Welcome to Saint-Gilles' is an ongoing project where students of the MAD Faculty (Belgium), together with students coming from three other schools of the Meuse–Rhine Euregion (a territory spanning Belgium, the Netherlands and Germany), i.e. Hogeschool Zuyd (Maastricht, NL), Saint Luc (Liège, B) and La Cambre Brussels (B). The project started in 2011, when the schools started to work together in order to enhance social cohesion within the neighbourhood of Saint-Gilles in the city of Liège (Belgium). Field research carried out uncovered several challenges: a lack of communication and social cohesion among inhabitants and other local actors, a sense of fatalism and nostalgia, the absence of local associations, of an overall community and area identity, the widespread presence of vacant shops and squatted houses as well as a general feeling of a lack of initiatives or positive perspectives regarding the future. Yet what probably characterises Saint-Gilles the most is the unusually large amount of students (the majority) compared to the local inhabitants living in the neighbourhood. The cause of this is to be retraced to the remarkably large amount of schools in the city of Liège, which all moved into the area almost at the same time (in the 50's) for economic and social reasons. Since then students are often seen by the neighbourhood as a nuisance or a threat even, as their presence had a monoculture of local entrepreneurship and 64 services as a consequence. Local shops - grocery shops, artisans, small-scale activities -slowly disappeared. Just a small amount of them were replaced, and often by very similar kind of activities, such as cafés, take- away and shops focussed on students as a presumed homogenous target group. Main street devolved into a half desert, and the neighbourhood started to become perceived as unsafe and became more or less left to its own destiny. Nevertheless, field research also pointed out that there were many resources in the neighbourhood from which to start to sow seeds of positive change. There were stories, skills, time, energy and a will to change, and most importantly, many enthusiastic, warm, curious and generous people.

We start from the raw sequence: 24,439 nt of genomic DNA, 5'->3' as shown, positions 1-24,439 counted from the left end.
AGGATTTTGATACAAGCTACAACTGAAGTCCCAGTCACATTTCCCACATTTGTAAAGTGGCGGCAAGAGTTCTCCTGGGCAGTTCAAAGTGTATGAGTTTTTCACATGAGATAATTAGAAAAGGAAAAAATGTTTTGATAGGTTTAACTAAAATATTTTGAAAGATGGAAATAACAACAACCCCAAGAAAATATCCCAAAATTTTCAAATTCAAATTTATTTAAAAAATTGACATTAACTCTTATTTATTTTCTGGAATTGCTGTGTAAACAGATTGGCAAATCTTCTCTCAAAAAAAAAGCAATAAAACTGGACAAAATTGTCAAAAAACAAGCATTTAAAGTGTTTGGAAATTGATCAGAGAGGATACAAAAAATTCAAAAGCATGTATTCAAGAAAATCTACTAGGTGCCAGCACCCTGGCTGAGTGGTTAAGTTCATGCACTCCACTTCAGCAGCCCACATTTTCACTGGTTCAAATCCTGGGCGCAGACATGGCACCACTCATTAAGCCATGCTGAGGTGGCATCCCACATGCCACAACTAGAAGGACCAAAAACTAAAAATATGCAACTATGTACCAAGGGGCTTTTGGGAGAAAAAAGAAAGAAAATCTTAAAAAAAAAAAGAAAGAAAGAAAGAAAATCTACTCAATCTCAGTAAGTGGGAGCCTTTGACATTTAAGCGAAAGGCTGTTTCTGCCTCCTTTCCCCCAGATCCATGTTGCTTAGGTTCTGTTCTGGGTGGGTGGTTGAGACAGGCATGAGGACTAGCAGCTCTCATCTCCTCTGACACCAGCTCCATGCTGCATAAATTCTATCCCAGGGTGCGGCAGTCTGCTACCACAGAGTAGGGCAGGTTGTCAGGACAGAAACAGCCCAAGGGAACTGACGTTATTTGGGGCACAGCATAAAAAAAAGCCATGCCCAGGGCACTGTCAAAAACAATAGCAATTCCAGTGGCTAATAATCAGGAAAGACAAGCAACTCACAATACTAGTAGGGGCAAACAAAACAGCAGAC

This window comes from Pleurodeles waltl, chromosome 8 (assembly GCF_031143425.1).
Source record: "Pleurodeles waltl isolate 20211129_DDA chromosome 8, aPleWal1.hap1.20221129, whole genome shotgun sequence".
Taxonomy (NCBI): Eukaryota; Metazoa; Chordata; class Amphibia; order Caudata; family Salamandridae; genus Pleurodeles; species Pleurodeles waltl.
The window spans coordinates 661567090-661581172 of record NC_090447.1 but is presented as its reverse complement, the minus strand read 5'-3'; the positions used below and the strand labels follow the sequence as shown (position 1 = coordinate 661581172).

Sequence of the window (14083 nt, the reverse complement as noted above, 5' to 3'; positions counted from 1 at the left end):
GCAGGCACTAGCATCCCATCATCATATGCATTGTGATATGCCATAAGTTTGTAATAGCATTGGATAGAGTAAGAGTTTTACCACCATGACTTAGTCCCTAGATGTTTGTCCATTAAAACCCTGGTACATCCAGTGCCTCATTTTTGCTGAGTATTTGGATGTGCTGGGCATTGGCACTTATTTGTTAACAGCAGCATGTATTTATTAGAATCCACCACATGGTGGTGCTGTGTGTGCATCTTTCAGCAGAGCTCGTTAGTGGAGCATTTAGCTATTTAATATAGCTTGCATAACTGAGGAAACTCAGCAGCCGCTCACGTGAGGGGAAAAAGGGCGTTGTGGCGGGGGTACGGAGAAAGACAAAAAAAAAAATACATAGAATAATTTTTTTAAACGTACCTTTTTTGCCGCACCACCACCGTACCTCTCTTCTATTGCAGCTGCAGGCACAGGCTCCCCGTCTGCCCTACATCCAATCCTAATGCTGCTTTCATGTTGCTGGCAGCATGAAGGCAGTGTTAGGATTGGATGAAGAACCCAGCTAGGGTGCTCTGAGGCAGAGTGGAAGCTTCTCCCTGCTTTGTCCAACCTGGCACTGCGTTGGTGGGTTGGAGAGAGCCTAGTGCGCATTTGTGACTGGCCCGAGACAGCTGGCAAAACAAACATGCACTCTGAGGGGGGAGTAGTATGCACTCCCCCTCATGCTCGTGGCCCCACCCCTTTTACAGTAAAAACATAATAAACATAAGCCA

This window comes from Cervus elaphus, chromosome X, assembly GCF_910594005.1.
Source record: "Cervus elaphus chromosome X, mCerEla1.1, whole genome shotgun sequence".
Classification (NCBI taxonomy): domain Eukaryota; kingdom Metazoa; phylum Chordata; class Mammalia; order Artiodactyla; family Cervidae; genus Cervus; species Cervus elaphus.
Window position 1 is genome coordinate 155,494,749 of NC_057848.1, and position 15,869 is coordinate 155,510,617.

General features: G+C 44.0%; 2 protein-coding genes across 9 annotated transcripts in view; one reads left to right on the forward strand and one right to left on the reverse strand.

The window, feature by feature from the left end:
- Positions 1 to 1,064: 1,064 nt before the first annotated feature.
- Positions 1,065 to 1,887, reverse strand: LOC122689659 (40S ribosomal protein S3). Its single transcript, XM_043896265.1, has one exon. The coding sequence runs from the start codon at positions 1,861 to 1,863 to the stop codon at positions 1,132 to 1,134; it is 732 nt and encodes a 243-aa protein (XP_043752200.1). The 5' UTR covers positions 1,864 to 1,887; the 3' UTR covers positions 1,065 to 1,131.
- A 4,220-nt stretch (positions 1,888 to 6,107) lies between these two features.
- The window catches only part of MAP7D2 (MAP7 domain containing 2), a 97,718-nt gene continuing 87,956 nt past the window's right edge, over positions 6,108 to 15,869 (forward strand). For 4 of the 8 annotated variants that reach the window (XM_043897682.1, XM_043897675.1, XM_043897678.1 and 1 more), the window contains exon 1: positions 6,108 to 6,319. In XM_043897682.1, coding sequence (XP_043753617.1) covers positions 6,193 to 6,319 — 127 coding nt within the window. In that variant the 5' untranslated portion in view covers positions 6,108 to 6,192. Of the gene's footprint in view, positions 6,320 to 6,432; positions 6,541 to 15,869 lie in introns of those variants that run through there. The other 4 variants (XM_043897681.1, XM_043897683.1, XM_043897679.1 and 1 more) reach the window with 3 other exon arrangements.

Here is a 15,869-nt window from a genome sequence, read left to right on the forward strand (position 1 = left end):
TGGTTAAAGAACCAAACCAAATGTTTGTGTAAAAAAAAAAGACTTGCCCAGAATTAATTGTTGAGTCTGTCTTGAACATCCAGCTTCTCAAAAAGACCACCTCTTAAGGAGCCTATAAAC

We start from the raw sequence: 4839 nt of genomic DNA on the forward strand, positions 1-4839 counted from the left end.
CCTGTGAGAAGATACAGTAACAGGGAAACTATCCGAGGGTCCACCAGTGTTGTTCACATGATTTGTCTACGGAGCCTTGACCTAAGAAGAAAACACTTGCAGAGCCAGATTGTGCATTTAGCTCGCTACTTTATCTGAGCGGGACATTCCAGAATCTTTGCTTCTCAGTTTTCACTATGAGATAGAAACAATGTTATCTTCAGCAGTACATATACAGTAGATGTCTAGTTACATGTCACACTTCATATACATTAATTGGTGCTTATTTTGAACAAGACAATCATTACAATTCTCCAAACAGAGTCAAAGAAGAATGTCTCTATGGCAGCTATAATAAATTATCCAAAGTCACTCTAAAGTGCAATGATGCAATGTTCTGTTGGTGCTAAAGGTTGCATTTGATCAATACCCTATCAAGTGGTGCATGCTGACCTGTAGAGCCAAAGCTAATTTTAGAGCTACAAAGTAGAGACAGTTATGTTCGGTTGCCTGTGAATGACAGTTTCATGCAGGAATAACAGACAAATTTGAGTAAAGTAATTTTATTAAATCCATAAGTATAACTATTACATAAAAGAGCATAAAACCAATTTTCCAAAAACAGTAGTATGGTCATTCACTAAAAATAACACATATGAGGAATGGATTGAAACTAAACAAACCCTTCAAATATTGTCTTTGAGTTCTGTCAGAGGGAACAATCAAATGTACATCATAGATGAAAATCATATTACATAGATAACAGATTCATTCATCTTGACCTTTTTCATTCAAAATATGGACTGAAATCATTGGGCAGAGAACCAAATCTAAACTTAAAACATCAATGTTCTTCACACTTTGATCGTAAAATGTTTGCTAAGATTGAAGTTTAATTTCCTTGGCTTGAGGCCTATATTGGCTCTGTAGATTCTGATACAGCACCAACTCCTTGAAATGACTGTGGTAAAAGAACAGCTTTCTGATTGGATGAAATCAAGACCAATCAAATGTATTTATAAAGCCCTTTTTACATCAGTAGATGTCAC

Ageing in Belgium: Welcome to Saint Gilles

V. Tassinari
2015-01-01

Abstract

Welcome to Saint-Gilles' is an ongoing project where students of the MAD Faculty (Belgium), together with students coming from three other schools of the Meuse–Rhine Euregion (a territory spanning Belgium, the Netherlands and Germany), i.e. Hogeschool Zuyd (Maastricht, NL), Saint Luc (Liège, B) and La Cambre Brussels (B). The project started in 2011, when the schools started to work together in order to enhance social cohesion within the neighbourhood of Saint-Gilles in the city of Liège (Belgium). Field research carried out uncovered several challenges: a lack of communication and social cohesion among inhabitants and other local actors, a sense of fatalism and nostalgia, the absence of local associations, of an overall community and area identity, the widespread presence of vacant shops and squatted houses as well as a general feeling of a lack of initiatives or positive perspectives regarding the future. Yet what probably characterises Saint-Gilles the most is the unusually large amount of students (the majority) compared to the local inhabitants living in the neighbourhood. The cause of this is to be retraced to the remarkably large amount of schools in the city of Liège, which all moved into the area almost at the same time (in the 50's) for economic and social reasons. Since then students are often seen by the neighbourhood as a nuisance or a threat even, as their presence had a monoculture of local entrepreneurship and 64 services as a consequence. Local shops - grocery shops, artisans, small-scale activities -slowly disappeared. Just a small amount of them were replaced, and often by very similar kind of activities, such as cafés, take- away and shops focussed on students as a presumed homogenous target group. Main street devolved into a half desert, and the neighbourhood started to become perceived as unsafe and became more or less left to its own destiny. Nevertheless, field research also pointed out that there were many resources in the neighbourhood from which to start to sow seeds of positive change. There were stories, skills, time, energy and a will to change, and most importantly, many enthusiastic, warm, curious and generous people.
Ageing, Ingenuity and Design.
978-988-12325-6-4
Inclusive design, design for social innovation, collaboration, elderly
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Utilizza questo identificativo per citare o creare un link a questo documento: https://hdl.handle.net/11311/1221532
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